Russian Orthodox Church Bells

This post is part of my Russia travel series: Travel stories | Photo gallery

Church bells at Novgorod

Thanks for sticking around while I was on a blogging recession recently. Since its been over 14 months since I returned from Russia, these pictures are quite dated but I still intend to complete the Russia series and post interesting stories from my travels.

Stored outside the Cathedral of St. Sophia, built in 1052 AD in the little town of Veliky Novgorod (वेलीकी नोव्गोरोद), were a number of old Church bells. The massiveness of these bells struck with me and on touching them I felt a strange kind of buzzing, empty feeling.

All these bells have been decommissioned now, small and efficient electronic bells often taking over their jobs (I don’t know about this particular place), but perhaps one could imagine the glorious old days of Church’s rule when these bells occupied immense importance.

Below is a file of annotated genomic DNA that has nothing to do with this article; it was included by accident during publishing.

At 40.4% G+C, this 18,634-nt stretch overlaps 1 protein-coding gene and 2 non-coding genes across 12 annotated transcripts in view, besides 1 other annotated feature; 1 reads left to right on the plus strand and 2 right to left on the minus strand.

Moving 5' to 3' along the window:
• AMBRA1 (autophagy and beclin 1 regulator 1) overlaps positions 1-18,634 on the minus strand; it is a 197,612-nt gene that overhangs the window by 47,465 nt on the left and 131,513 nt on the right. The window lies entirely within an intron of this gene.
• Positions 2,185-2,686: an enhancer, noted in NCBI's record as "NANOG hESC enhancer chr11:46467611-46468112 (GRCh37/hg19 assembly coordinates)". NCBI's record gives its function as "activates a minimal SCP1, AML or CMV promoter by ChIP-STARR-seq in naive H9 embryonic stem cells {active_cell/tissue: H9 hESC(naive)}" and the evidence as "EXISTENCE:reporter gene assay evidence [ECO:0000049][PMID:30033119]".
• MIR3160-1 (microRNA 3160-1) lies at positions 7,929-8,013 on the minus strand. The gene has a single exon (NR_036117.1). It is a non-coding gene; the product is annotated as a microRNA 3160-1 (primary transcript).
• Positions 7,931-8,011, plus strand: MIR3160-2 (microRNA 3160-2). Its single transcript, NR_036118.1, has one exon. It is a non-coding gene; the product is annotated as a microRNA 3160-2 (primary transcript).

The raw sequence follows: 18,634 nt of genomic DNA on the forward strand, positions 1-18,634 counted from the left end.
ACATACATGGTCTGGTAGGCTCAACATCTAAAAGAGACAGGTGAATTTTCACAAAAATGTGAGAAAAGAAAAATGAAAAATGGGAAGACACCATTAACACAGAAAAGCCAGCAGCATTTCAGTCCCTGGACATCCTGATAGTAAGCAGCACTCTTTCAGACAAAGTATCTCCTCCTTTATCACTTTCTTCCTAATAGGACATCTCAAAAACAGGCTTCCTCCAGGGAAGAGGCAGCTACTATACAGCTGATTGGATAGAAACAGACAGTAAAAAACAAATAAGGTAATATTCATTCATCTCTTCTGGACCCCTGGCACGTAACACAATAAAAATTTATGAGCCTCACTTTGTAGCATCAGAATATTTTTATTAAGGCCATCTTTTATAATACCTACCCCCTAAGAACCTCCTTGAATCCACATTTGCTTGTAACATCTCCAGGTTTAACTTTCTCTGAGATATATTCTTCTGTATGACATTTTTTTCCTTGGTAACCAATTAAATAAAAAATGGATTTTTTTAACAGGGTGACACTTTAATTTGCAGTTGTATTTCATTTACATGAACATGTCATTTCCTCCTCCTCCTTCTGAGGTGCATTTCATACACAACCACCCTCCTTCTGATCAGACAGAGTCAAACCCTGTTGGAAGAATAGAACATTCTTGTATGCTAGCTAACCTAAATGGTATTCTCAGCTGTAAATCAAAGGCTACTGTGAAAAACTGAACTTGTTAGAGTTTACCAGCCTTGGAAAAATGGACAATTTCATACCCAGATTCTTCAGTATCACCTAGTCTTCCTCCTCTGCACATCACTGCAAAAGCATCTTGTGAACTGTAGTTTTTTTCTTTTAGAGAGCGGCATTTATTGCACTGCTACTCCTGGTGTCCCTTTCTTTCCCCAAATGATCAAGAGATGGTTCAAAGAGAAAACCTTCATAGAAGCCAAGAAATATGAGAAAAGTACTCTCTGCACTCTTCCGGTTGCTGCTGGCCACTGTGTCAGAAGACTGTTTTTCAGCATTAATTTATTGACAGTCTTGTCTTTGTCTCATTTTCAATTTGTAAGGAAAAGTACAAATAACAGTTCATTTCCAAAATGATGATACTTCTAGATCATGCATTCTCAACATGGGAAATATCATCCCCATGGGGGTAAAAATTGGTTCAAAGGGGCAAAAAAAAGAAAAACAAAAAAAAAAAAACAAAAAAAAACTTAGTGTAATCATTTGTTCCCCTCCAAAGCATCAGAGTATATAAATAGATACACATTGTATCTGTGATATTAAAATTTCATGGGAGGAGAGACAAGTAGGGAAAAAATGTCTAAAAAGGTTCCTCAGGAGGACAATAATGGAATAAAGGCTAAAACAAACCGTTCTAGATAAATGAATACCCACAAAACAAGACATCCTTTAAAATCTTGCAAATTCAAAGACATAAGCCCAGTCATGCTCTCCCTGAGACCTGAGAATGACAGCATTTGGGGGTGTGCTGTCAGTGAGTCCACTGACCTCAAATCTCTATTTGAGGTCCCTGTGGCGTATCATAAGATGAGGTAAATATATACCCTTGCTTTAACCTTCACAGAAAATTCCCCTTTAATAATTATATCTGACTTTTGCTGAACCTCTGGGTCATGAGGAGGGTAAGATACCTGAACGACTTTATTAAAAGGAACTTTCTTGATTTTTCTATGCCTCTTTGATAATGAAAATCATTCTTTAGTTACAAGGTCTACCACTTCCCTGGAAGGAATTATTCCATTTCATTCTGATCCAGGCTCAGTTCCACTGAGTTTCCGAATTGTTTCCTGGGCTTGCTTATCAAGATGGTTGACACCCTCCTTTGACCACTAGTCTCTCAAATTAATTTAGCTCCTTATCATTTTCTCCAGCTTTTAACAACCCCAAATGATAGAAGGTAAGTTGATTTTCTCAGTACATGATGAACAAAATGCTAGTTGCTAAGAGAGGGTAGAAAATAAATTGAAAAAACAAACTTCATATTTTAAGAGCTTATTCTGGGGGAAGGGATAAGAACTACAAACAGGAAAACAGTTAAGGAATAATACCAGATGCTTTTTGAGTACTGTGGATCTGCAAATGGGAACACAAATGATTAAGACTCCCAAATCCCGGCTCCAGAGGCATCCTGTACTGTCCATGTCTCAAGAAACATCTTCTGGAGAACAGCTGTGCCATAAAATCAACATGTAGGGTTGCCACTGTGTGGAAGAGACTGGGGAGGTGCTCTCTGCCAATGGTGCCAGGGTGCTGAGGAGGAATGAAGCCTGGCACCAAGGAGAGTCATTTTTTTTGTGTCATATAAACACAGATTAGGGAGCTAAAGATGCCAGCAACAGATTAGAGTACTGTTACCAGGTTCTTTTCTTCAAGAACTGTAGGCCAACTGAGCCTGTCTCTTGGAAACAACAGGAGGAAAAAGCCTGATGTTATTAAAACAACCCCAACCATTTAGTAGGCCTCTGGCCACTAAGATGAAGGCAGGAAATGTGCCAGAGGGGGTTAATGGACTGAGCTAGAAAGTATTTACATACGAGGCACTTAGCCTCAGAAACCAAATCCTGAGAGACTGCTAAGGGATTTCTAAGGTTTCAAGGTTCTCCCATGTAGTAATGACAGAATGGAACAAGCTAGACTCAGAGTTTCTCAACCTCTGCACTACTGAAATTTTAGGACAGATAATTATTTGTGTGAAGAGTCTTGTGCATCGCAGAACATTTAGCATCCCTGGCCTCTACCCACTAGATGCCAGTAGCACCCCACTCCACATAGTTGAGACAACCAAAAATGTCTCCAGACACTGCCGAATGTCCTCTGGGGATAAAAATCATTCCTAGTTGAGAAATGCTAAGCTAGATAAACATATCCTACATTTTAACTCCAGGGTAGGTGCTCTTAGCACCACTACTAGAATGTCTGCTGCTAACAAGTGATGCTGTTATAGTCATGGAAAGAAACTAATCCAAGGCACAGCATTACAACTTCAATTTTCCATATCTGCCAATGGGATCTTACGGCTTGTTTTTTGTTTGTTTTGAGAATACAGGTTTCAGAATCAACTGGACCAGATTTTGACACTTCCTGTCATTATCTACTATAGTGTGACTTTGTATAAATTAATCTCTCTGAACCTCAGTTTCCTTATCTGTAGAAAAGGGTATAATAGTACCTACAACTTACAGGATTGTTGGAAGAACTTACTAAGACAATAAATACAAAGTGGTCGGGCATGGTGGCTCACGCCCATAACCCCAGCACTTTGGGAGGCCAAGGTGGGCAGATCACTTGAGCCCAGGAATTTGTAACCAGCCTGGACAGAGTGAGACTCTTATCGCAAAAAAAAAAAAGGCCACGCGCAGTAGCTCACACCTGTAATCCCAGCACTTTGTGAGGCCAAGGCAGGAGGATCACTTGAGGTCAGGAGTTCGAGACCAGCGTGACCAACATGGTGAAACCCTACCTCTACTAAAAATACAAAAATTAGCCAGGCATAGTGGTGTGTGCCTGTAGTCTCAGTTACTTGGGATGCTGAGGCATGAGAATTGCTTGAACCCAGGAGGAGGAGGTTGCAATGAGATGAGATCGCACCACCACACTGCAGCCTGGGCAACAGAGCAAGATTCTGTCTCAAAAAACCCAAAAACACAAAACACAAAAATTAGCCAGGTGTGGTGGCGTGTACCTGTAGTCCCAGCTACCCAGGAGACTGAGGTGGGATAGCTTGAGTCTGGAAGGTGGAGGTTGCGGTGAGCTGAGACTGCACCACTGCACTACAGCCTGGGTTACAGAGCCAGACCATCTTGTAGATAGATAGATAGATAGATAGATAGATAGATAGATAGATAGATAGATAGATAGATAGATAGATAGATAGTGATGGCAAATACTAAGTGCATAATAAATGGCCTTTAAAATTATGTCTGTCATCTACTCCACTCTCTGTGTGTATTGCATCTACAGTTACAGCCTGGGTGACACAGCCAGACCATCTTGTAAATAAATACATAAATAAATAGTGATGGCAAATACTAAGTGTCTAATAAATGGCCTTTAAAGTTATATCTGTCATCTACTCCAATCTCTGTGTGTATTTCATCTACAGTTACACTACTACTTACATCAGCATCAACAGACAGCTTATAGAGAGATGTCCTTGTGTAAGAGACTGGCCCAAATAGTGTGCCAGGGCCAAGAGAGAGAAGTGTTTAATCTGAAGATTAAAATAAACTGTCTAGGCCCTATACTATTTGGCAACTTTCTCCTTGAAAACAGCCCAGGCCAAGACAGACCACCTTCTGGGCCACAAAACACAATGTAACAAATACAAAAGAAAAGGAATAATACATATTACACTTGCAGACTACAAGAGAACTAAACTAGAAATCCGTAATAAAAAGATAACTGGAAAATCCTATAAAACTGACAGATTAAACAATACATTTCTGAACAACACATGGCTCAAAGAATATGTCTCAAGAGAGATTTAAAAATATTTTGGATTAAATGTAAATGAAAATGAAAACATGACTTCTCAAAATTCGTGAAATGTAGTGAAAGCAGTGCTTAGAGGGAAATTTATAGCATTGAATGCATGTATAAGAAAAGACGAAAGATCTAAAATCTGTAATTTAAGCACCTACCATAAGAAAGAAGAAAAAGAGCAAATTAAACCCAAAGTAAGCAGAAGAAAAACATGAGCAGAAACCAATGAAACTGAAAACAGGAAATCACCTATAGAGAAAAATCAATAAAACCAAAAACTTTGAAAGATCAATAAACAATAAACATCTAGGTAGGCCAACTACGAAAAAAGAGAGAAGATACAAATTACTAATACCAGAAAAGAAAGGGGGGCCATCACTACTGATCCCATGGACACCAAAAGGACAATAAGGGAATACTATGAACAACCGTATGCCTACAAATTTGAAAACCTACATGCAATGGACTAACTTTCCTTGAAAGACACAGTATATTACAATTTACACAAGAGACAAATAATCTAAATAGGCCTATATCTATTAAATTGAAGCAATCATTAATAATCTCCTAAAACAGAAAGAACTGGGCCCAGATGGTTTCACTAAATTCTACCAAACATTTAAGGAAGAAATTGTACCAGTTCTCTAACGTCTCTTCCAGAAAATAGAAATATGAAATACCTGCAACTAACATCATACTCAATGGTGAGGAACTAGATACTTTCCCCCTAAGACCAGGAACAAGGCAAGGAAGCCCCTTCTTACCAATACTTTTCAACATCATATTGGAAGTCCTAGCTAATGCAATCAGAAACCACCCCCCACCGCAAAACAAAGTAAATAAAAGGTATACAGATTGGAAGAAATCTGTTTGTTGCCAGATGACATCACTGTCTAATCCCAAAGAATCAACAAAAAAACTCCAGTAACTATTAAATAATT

In my previous post, I wrote about the orchestra of bells at Orthodox Churches. Here in Novgorod, we were lucky to catch a little musical show at the bell tower. It seems an important part of tourist infrastructure, as you can buy tickets in advance and climb up the tower to see the orchestra in action.

I thought that these bells were huge, but they are dwarfs compared to the Tsar Bell in Moscow’s Kremlin, which is arguably world’s biggest bell.

Bell ringing in Eastern Orthodox Church (including Russian Orthodox) is complex, with particular bells being rung in particular ways to signify different parts of the services. Russian bells are usually fixed, and are tolled by pulling on a rope that is attached to the clapper so that it will strike the side of the bell. Very interesting to observe that.

This post is part of my Russia travel series: Travel stories | Photo gallery